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Thread: What Should?

  1. #1
    Join Date
    Jul 2012
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    What Should?

    Hello gentlemen. For starters I am new to this site and love it.

    My question is two parts, but should be simple to answer.

    First…..What should a quote look like?

    Particularly, I plan to have all of my duct work replaced with a correctly engineered duct system. So I want to have a selection of professionals come out and provide me a quote for the work. How will I be able to tell from their submissions which vendor has done all the correct calculations and design work and if his math is correct?

    Second….once a vendor is selected and work is in-process/completed…..How will I be able to tell that the installers work meets the intent of the quote/design?

    I hope this question is not too vague, but it is what I am asking myself at the beginning of this venture.

    Please feel free to ask question or probe concerning the project.

    Thanks in advance for all of your help.


  2. #2
    Join Date
    Jul 2010
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    Duct design is a matter of using the correct size to get the desired air flow into each room while keeping the system total external static pressure at or under .5". Checking after the fact is a simple TESP test on the system and air flow measurement at the registers. TESP measurement take less than 10 minutes on most systems. Air measurement and balance in each room can take several hours.

  3. #3
    Join Date
    Oct 2010
    Anderson, South Carolina, United States
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    The contractor should be able to test the home with sophisticated tools. Go to to find a contractor who can do this. Department of energy has some good resources and your local utility provider (power company) may provide some resources. Some utility companies are offering rebates for qualified systems. Blower door testing and duct testing are the only way to ensure your duct is properly sealed. Ask the contractors quoting how they will Determine the size of system your home needs. Comfort institute members should ask all the right questions, they have invested a lot of time and money on equipment and training to do jobs correctly. The nor dyne IQ drive unit is a really neat piece of equipment, it must be installed and ducted properly, it is branded under the names of maytag and broan

  4. #4
    Join Date
    Jul 2004
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    A. The quote should describe all of the work to be done in detail, including design, installation and verification of operation upon completion. If specific standards to be met are a requirement, then those should be spelled out in the quote, as well as the method of verifying compliance with those standards. The fact that a Manuals J, D, S, T & Z (z if zoned) have been used in the design should be stated. Any omission of such manuals should be cause to disqualify the company from the work.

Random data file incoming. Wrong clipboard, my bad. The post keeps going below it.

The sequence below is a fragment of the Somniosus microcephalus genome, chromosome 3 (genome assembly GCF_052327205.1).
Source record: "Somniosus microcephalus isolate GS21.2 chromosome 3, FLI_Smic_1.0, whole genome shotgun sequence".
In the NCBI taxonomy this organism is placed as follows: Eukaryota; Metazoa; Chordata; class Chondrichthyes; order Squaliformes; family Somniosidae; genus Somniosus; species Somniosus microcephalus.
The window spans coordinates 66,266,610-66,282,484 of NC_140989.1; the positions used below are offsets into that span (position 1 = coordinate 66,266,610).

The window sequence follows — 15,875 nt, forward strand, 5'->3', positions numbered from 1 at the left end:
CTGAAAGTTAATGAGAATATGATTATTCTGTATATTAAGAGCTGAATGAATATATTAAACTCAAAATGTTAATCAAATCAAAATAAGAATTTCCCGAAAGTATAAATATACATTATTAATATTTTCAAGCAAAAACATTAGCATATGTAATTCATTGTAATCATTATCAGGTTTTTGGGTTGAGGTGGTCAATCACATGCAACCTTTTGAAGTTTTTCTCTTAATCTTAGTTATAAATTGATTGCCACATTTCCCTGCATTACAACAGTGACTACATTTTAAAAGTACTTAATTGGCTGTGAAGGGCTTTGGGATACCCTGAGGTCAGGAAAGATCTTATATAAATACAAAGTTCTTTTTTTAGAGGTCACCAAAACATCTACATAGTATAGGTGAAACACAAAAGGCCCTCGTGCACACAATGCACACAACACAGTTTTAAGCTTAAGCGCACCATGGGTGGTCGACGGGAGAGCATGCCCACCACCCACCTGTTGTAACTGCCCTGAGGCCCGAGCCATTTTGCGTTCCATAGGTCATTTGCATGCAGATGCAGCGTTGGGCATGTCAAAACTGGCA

B. Verification of installation practices can be done different ways but it all adds up to the same thing. Airflow should first be verified under a specific set of conditions, such as wet or dry coil. Balance of the system would normally be done using a flow hood at each supply outlet and return grille. Proper refrigerant charge (for AC or HP) should be verified using both SC and SH as references and charging with the appropriate method for the equipment installed.

    You didn't state in your post what type of equipment is to be attached to the duct system. If it's a gas furnace, further testing should be accomplished to verify gas pressures, combustion efficiency as well as airflow in both heating and/or cooling if appropriate. If by some chance it's and oil furnace, further tests of oil pump pressure, exhaust smoke and draft should also be included. Full set-up of any thermostats in the project should be accomplished as well and all design, installation, maintenance and service paperwork, including manuals, should be left on scene in good condition. If there are any rebates due, the installing company should supply all necessary supporting documents as required to qualify the equipment for those rebates.
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